By Joe Picard - 03/28/12 09:00 AM EDT
The proliferation of super-PACs has come in a presidential election year, and their attacks have mostly been aimed at White House hopefuls. But members of Congress should not rest easy, according to Rep. Peter DeFazio (D-Ore.).
DeFazio was targeted last cycle by a super-PAC based on the East Coast that released attack ads calling him a puppet of House Minority Leader Nancy Pelosi (D-Calif.), a popular punching bag for conservatives.
DeFazio survived his election in 2010, a historic year for Republicans. However, it is a good bet that more super-PACs will be formed against incumbent lawmakers amid record-low approval ratings for Congress.
The independent groups are already spending large sums of money and launching negative ads on behalf of each of the major Republican presidential candidates. President Obama, who has spoken out against super-PACs, recently endorsed the activities of a pro-Obama super-PAC to arm the four-more-years effort with the same caliber firepower the other side will be bringing to the anticipated ad wars.
Super-PACs are also picking up their activity in House and Senate races across the country.
For example, FreedomWorks for America, a conservative super-PAC not supporting any specific candidate, poured about $625,000 into Utah to defeat longtime Republican Sen. Orrin Hatch and replace him with a Tea Party conservative. Hatch has so far withstood the onslaught, and is favored to retain his seat.
But another longtime Republican lawmaker, Sen. Dick Lugar (Ind.), might not be so fortunate. FreedomWorks is already spending against him and for his conservative opponent, Richard Mourdock. The super-PAC has indicated it will pour much more money into the race before primary voters make their selections on May 8.
Another super-PAC launched by the Club for Growth has begun to aid Mourdock and hit Lugar with negative ads, and polls show Mourdock closing in on the six-term senator.
In the race for the Senate seat from Virginia, both Democrat Tim Kaine and Republican George Allen have super-PACs behind them.
In another huge Senate contest in Massachusetts, Republican incumbent Scott Brown and Democratic challenger Elizabeth Warren have jointly pledged to keep super-PACs out of their race. The super-PACs, however, are already in it, spending vast sums on both sides, and are under no obligation to stop their activities.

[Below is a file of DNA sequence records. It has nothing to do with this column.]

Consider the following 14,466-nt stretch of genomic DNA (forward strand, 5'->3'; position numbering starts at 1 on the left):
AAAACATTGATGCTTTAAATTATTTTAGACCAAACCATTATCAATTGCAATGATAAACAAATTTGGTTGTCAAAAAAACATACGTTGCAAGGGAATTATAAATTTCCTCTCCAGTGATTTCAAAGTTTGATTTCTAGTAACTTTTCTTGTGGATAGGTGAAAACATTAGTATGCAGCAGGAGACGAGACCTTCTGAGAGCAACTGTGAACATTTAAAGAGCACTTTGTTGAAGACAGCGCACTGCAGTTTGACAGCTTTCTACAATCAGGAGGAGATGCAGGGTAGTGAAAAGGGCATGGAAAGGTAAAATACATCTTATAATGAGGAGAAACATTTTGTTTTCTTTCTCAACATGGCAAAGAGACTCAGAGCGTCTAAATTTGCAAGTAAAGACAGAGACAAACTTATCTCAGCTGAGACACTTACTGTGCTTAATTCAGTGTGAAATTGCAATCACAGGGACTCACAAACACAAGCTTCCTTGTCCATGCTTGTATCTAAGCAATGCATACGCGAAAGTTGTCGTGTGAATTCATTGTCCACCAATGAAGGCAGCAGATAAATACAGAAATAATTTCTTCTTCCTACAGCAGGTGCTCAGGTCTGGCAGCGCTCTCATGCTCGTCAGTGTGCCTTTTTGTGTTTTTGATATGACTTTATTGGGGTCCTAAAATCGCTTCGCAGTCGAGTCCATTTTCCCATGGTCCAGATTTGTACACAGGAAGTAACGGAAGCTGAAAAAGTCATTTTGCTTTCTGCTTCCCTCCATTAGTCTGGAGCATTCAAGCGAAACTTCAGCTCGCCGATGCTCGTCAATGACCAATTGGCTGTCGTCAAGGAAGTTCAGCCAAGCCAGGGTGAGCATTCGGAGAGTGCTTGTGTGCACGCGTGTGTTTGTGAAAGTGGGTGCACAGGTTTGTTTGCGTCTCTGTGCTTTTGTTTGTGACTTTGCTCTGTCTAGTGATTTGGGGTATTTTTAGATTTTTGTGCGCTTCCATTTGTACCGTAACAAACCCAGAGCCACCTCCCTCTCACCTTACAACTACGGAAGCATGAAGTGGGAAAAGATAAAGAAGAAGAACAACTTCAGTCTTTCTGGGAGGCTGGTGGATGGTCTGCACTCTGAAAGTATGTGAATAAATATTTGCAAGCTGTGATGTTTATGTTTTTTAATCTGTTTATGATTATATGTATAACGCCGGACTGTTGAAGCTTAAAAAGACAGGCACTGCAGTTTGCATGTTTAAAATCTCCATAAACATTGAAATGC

The Campaign for Primary Accountability, a super-PAC that claims it has no party affiliation — though it is funded by wealthy Republicans — has targeted both Republican and Democratic lawmakers for defeat in primaries and in the general election. It has been given credit for incumbent Rep. Jean Schmidt’s (R-Ohio) primary loss to Brad Wenstrup earlier this month.
Super-PACs were made possible, in part, by the Supreme Court’s 2010 decision in Citizens United v. Federal Election Commission. The super-PAC is empowered to accept unlimited donations and make unlimited expenditures in support of, or opposition to, a political candidate, provided the organization does not directly coordinate with the candidates or their campaigns.
Super-PACs come in all forms: conservative and liberal, issue-, candidate- and cause-specific. They are in command of millions of dollars. They strike with stealth and, often, with stinging, negative ads.
“Studies have shown that people are repulsed by the content of these negative ads, but they also retain the information,” said DeFazio. “They work. That’s why campaigns continue to use them.”
All negative ads are not created equal. Some, for example, are accurate.
“There is nothing wrong with a negative ad that is true and relevant. It’s a legitimate attack ad and it’s useful to the voter,” said Kathleen Hall Jamieson, a professor of communication at the University of Pennsylvania’s Annenberg School of Communications.
Jamieson explained that most people do not consider legitimate attack ads negative.
“What most people consider a negative ad is a dishonest, dirty ad,” she said.
It is the false, scurrilous attacks — coming out of nowhere and often en masse — that politicians find especially frustrating, leaving them in a quandary of how, when or even whether to respond.
DeFazio realized he could not fight an army of ads every day with the classic method of telling the truth and returning to message.
“I decided to use their money against them, confront them publicly and use the publicity for my own campaign,” he said.
DeFazio, reporters in tow, went to the Washington, D.C., office of the shadowy super-PAC and confronted a less-than-forthcoming man who answered the phones. The lawmaker got his publicity and won reelection. But he is preparing for largely the same treatment this time around.
“You have to fight back. You have to do something,” he said. “Every candidate is vulnerable to such attacks.”
And the salvos are going to get more prevalent, more intense and more sophisticated as the elections near, Jamieson said.
“We are also going to see a lot of micro-targeting, with ads strategically placed on radio, cable and the Internet, aimed at specific voting populations,” she said.
There are those who contend that super-PACs are nothing more than an extension of freedom of speech. They say that all the new money won’t make that great a difference in the way the system has worked for a long time, and that most of the negative ads are fair and informative. DeFazio has a different opinion.
“This is turning into an unbelievably chaotic election process,” he said. “We will see how appalled voters become. Hopefully we get to complete revulsion, so things can change.”